Seven of Apple’s suppliers were found to be linked to suspected forced labor of Uyghur Muslims and other persecuted groups sourced from the Xinjiang region, according to an investigation by The Information.
Apple has previously denied using suppliers that rely on the forced labor of Uyghurs, a Muslim minority group that has faced persecution in China. The Information’s investigation suggests the use of forced labor by some of Apple’s largest suppliers is more widespread than previously reported.
Apple did not immediately respond to Insider’s request for comment.
As the Information notes, just one of the suppliers is in Xinjiang, the western region of China that consists predominately of the Uyghur Muslim population, which is native to the area. Other workers were shipped from Xinjiang to companies like Luxshare, which is one of Apple’s biggest Chinese suppliers, according to records viewed by the outlet.
The U.S. House Judiciary Committee approved a bill Wednesday that would create a commission to study reparations for black Americans for slavery. The vote was along party lines, 25 Democrats voting yes and 17 Republicans voting against.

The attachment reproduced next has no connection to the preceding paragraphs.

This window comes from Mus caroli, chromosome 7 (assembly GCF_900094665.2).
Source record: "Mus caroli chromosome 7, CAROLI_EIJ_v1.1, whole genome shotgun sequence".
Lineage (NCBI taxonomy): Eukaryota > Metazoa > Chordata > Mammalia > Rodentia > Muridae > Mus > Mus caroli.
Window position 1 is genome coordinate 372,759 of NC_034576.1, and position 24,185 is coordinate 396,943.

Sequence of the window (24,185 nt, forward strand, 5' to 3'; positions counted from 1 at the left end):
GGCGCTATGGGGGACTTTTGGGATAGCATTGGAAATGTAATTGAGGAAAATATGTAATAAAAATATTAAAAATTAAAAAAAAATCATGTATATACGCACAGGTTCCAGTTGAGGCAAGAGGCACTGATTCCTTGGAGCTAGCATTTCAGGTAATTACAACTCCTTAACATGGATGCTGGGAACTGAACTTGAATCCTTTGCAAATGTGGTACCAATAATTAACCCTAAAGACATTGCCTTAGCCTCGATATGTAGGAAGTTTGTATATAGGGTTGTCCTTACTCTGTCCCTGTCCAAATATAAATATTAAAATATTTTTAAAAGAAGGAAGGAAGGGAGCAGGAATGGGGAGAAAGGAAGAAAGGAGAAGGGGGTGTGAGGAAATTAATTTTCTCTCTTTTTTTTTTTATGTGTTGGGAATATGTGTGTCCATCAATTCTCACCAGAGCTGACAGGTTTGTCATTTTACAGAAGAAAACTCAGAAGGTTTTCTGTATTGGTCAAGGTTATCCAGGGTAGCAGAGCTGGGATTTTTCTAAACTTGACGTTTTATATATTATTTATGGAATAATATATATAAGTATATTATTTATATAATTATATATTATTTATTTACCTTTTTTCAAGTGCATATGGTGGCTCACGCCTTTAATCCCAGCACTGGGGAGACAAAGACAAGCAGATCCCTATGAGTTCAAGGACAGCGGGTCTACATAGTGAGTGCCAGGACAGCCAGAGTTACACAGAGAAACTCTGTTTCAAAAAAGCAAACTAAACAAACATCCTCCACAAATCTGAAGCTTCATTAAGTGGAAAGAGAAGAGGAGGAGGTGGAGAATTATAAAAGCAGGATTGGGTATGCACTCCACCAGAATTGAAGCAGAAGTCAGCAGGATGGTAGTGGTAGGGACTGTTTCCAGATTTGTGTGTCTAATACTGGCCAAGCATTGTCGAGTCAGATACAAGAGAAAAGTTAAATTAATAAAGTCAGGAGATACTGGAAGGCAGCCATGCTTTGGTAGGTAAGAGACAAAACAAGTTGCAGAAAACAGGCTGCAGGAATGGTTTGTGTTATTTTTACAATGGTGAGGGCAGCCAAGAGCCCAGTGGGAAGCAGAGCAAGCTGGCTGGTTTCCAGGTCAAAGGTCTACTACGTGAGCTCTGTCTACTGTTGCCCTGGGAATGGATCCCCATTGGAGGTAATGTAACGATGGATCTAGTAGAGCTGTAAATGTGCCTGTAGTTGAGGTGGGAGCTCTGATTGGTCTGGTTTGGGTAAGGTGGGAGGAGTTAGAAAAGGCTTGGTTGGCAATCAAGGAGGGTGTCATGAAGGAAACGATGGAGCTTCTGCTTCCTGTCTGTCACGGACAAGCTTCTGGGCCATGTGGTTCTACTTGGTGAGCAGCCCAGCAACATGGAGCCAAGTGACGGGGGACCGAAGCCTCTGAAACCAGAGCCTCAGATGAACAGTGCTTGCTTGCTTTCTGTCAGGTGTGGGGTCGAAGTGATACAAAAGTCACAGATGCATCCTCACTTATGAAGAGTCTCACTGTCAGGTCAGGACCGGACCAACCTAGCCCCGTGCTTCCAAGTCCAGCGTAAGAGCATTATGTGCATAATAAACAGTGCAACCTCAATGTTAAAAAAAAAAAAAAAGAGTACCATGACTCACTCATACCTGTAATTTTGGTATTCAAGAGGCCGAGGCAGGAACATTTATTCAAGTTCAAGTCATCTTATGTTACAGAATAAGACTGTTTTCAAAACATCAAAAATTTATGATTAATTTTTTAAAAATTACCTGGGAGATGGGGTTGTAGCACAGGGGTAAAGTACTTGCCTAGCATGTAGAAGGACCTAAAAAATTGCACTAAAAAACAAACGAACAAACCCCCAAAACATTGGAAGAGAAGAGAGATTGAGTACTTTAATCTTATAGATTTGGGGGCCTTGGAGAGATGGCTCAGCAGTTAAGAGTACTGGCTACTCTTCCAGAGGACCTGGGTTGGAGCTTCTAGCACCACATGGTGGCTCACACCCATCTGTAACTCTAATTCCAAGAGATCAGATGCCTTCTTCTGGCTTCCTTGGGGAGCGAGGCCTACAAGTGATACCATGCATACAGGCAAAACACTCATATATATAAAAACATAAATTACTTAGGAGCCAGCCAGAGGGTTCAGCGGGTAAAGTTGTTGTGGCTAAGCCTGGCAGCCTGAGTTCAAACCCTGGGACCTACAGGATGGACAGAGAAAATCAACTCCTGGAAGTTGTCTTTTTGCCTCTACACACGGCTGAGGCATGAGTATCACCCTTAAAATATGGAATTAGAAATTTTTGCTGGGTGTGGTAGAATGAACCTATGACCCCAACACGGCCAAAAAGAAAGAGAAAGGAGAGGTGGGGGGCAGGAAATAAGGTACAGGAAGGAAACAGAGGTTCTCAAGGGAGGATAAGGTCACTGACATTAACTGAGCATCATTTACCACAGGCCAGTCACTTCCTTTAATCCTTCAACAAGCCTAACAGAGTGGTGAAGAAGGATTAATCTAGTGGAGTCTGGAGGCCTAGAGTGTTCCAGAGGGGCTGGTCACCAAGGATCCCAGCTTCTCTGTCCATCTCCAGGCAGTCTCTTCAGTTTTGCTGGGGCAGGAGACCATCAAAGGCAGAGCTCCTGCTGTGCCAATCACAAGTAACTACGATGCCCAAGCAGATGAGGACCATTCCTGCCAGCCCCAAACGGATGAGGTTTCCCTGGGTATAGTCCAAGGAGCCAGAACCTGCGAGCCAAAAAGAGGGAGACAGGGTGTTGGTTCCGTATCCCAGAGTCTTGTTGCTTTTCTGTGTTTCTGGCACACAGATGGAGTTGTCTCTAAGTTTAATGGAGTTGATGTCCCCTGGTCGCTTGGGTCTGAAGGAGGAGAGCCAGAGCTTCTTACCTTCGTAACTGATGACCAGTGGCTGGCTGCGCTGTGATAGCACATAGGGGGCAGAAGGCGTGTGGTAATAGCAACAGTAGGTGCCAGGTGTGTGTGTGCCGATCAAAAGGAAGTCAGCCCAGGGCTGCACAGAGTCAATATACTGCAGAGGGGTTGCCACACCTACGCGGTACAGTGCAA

The bill has been designated as H.R. 40, in reference to the “40 acres and a mule” once promised to freed slaves in the South.
The bill would create a 15-member “Commission to Study and Develop Reparation Proposals for African Americans,” which would recommend “appropriate remedies.” The text of the bill argues that slavery resulted in “systemic” discrimination against black Americans whose effects endure: “[A] preponderance of scholarly, legal, community evidentiary documentation and popular culture markers constitute the basis for inquiry into the on-going effects of the institution of slavery and its legacy of persistent systemic structures of discrimination on living African Americans and society in the United States.”
It is not clear who would pay reparations to whom. Moreover, as the Washington Post noted, one Democrat’s comments highlight another potential problem with the idea: namely, that once reparations for “systemic” problems in the past begin, it is unclear where they should end.